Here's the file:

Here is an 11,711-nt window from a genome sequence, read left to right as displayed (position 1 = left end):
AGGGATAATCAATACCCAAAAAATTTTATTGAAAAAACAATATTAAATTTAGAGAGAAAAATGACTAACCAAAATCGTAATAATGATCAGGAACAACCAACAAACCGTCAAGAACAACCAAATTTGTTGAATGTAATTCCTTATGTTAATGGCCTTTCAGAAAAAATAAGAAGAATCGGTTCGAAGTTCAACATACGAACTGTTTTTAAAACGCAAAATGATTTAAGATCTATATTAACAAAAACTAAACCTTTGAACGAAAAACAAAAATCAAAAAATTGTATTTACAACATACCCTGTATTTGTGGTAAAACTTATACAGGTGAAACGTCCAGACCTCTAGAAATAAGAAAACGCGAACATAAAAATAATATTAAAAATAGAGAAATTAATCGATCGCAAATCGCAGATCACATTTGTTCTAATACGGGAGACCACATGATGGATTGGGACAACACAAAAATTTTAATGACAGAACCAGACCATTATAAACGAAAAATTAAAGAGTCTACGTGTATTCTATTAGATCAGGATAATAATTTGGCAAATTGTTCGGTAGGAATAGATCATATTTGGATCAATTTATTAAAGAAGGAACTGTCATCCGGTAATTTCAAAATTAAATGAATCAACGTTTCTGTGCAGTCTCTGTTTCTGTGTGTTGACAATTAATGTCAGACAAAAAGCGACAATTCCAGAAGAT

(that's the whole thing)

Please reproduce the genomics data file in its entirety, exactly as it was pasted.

Here is an 11,711-nt window from a genome sequence, read left to right as displayed (position 1 = left end):
AGGGATAATCAATACCCAAAAAATTTTATTGAAAAAACAATATTAAATTTAGAGAGAAAAATGACTAACCAAAATCGTAATAATGATCAGGAACAACCAACAAACCGTCAAGAACAACCAAATTTGTTGAATGTAATTCCTTATGTTAATGGCCTTTCAGAAAAAATAAGAAGAATCGGTTCGAAGTTCAACATACGAACTGTTTTTAAAACGCAAAATGATTTAAGATCTATATTAACAAAAACTAAACCTTTGAACGAAAAACAAAAATCAAAAAATTGTATTTACAACATACCCTGTATTTGTGGTAAAACTTATACAGGTGAAACGTCCAGACCTCTAGAAATAAGAAAACGCGAACATAAAAATAATATTAAAAATAGAGAAATTAATCGATCGCAAATCGCAGATCACATTTGTTCTAATACGGGAGACCACATGATGGATTGGGACAACACAAAAATTTTAATGACAGAACCAGACCATTATAAACGAAAAATTAAAGAGTCTACGTGTATTCTATTAGATCAGGATAATAATTTGGCAAATTGTTCGGTAGGAATAGATCATATTTGGATCAATTTATTAAAGAAGGAACTGTCATCCGGTAATTTCAAAATTAAATGAATCAACGTTTCTGTGCAGTCTCTGTTTCTGTGTGTTGACAATTAATGTCAGACAAAAAGCGACAATTCCAGAAGAT